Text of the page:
Vulnerability and its discontents


In a conversation with someone who has had a brief hospitalisation this week, I replied to her statement about how much she did not like hospitals with ‘Does anyone like them’? And then, I paused to think, as I thought that I may in fact only be speaking for myself. Surely, I am not alone in my huge aversion of anything reminiscent of being in hospital which is why my response was so automatic, but as a matter of fact, there probably is a significant number of people who may find being in hospital somewhat soothing and an experience of being taken care of. While I am certainly not one of those people, there is something in allowing oneself to be put in the hands of someone else, letting go and trusting that care will be delivered that is, I think, uniquely human.

            Animals for that matter do not have hospitals and do not appear to have any rituals of taking care of one another other than in early babyhood in some species. Despite a whole industry having been built around pet care, pets behave very much like wild animals when it comes to illness. They withdraw somewhere safe and they stop interacting. While humans may be divided in their response to medical care, animals are much more unanimously avoidant of intervention. Human beings are the only species who are born so vulnerable that their very survival depends on intense and hands on physical care at the beginning of life. This care is both very demanding for the carer and prolonged on many levels. In that sense, it is not a surprise that the most powerful institutions in human societies are those built by the medical establishment. There is no question that medical interventions can and have prolonged life for many of us, but can being taken care of ever be devoid of some ethical dilemmas about the utter powerlessness it entails?

            I feel I am running the danger of being rather inconsistent in saying that vulnerability of the sort that requires passive acceptance of care may well be unavoidable at times in life, but is deeply unpleasant. Often when people come to see me for therapy, I stress that going through psychoanalytic therapy is a painful process which requires being open to one’s vulnerability. I also often say that avoiding vulnerability may seem like a position of strength, but it is in fact, often one of weakness, which may well lead on to further trouble. In terms of psychological care, it is a well-known and rather interesting phenomenon that those who need it the most, are often those who are likely to avoid it at all costs. They are clearly too scared of admitting to vulnerability. So, I can see how I contradict myself here by encouraging my own patients to allow themselves to be vulnerable and at the same time feeling that being taken care of when vulnerable is deeply unpleasant.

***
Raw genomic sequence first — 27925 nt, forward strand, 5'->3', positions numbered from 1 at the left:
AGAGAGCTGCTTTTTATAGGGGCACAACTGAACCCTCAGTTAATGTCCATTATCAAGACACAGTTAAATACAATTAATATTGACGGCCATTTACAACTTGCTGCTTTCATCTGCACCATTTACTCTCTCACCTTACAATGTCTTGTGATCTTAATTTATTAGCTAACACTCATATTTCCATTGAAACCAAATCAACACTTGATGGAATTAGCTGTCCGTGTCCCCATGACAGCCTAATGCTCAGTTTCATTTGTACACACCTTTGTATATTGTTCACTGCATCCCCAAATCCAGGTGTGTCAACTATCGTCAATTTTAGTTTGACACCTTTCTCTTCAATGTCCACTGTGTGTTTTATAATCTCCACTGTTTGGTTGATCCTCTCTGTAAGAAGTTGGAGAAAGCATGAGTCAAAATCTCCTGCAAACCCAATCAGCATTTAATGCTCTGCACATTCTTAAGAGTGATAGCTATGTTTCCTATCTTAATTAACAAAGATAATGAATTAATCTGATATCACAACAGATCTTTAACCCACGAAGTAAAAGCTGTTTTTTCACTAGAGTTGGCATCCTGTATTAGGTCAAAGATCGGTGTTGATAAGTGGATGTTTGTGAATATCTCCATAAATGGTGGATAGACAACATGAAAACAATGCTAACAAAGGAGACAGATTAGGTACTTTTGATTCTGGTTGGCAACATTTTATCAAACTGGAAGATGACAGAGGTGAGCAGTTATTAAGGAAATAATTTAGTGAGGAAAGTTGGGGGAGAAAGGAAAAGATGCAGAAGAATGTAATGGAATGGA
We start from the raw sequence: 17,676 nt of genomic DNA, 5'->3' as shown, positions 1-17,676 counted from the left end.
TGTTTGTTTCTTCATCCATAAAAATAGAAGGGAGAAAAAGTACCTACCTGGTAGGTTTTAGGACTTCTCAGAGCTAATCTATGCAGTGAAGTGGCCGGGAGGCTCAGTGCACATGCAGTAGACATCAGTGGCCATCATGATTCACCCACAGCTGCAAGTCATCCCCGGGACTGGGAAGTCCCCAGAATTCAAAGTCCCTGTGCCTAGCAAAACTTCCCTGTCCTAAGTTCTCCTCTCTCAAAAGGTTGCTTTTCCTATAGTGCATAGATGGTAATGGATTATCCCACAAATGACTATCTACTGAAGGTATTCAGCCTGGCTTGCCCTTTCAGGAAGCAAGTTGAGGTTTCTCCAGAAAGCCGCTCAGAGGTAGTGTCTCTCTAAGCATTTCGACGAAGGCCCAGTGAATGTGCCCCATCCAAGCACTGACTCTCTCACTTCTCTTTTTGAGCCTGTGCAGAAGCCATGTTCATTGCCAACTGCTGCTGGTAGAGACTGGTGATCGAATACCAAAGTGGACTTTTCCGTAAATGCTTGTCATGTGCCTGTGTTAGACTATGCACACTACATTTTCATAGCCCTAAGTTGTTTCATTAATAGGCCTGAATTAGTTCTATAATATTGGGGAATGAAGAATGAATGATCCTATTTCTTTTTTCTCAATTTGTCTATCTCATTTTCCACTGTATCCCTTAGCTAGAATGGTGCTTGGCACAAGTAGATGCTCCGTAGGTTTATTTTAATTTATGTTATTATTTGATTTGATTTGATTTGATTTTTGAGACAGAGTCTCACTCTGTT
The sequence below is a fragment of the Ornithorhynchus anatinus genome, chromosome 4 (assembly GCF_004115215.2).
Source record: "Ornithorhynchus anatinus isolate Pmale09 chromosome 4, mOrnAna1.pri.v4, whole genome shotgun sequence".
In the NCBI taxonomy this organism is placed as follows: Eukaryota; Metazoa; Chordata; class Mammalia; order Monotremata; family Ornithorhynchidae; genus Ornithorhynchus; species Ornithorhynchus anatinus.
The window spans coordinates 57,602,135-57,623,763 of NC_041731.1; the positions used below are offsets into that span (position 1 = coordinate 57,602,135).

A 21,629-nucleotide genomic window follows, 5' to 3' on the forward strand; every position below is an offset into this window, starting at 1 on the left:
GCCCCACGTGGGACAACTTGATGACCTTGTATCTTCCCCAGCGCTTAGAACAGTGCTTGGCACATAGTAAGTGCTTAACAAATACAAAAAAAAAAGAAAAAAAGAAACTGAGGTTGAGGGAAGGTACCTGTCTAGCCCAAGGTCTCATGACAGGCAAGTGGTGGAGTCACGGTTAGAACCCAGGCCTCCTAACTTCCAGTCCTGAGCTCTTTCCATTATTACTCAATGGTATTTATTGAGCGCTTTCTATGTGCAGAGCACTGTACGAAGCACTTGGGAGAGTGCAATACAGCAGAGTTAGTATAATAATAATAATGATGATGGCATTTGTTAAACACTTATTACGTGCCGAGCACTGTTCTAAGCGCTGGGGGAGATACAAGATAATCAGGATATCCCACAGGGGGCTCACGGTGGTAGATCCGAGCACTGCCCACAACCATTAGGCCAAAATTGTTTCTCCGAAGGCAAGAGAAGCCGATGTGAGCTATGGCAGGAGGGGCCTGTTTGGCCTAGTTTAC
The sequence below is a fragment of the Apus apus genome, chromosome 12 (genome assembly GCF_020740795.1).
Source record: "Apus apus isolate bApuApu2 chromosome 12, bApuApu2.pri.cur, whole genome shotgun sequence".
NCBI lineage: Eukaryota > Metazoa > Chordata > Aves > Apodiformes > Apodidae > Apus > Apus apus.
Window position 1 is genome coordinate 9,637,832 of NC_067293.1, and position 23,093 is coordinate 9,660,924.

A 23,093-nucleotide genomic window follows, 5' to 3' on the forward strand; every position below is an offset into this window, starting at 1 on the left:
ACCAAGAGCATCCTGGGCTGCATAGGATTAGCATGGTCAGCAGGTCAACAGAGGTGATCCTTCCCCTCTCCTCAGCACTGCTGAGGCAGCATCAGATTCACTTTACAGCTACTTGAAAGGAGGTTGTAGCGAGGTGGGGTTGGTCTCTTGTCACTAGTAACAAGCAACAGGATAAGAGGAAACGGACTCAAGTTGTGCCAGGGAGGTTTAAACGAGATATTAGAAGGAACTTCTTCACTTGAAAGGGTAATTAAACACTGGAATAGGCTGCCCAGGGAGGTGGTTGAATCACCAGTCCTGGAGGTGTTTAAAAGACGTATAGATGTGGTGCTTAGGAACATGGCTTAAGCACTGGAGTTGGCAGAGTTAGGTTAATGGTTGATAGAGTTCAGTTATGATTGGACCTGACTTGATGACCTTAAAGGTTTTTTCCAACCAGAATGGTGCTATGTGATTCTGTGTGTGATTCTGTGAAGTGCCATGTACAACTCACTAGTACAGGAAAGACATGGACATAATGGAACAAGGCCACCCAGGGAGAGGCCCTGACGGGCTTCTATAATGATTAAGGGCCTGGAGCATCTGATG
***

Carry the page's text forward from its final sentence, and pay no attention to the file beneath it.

I would argue that there is in fact no contradiction here, as perhaps the one key difference between psychological care and traditional medical care is how they engage with vulnerability. Hospitals are the place par excellence where utter passivity is required for the delivery of care. The doctor or nurse will deliver the treatment to an incapacitated in one form or another patient. It is likely that this is precisely the fantasy of people who struggle with their mental health, and yet avoid psychological care at all costs; they will be letting someone in their minds who will be taking charge of their inner mental state. Surely, this is an even more scary promise than hospital care! Yet, the crucial difference between medical treatment and most forms of psychological intervention is that in the latter both parties are required to be active participants.

Jessica Benjamin, one of the founders of the so-called relational psychoanalysis has written a book with the title, Beyond doer and done to. As the title suggests, getting away from passive vulnerability to active engagement and taking responsibility for one’s life and health is, I think, a significant shift to how we perceive and receive care. Within the doer and done to complex, there is inevitably a power imbalance which can easily take the form of violation and intrusion. There is of course, a huge power imbalance at the beginning of life as well, the mother/carer gives life and the baby receives. But isn’t this imbalance ideally in the context of a relationship where the care is through the gaze of the mother and her intuitive engagement, even her falling in love with the vulnerability of the baby as well as accepting her own? Of course, we cannot always avoid passive vulnerability such as being seriously ill or incapacitated and needing someone else to cater and even advocate for us, but perhaps in those moments, it is the smile of the carer or a spontaneous gesture and an affectionate touch on the shoulder that can make all the difference.

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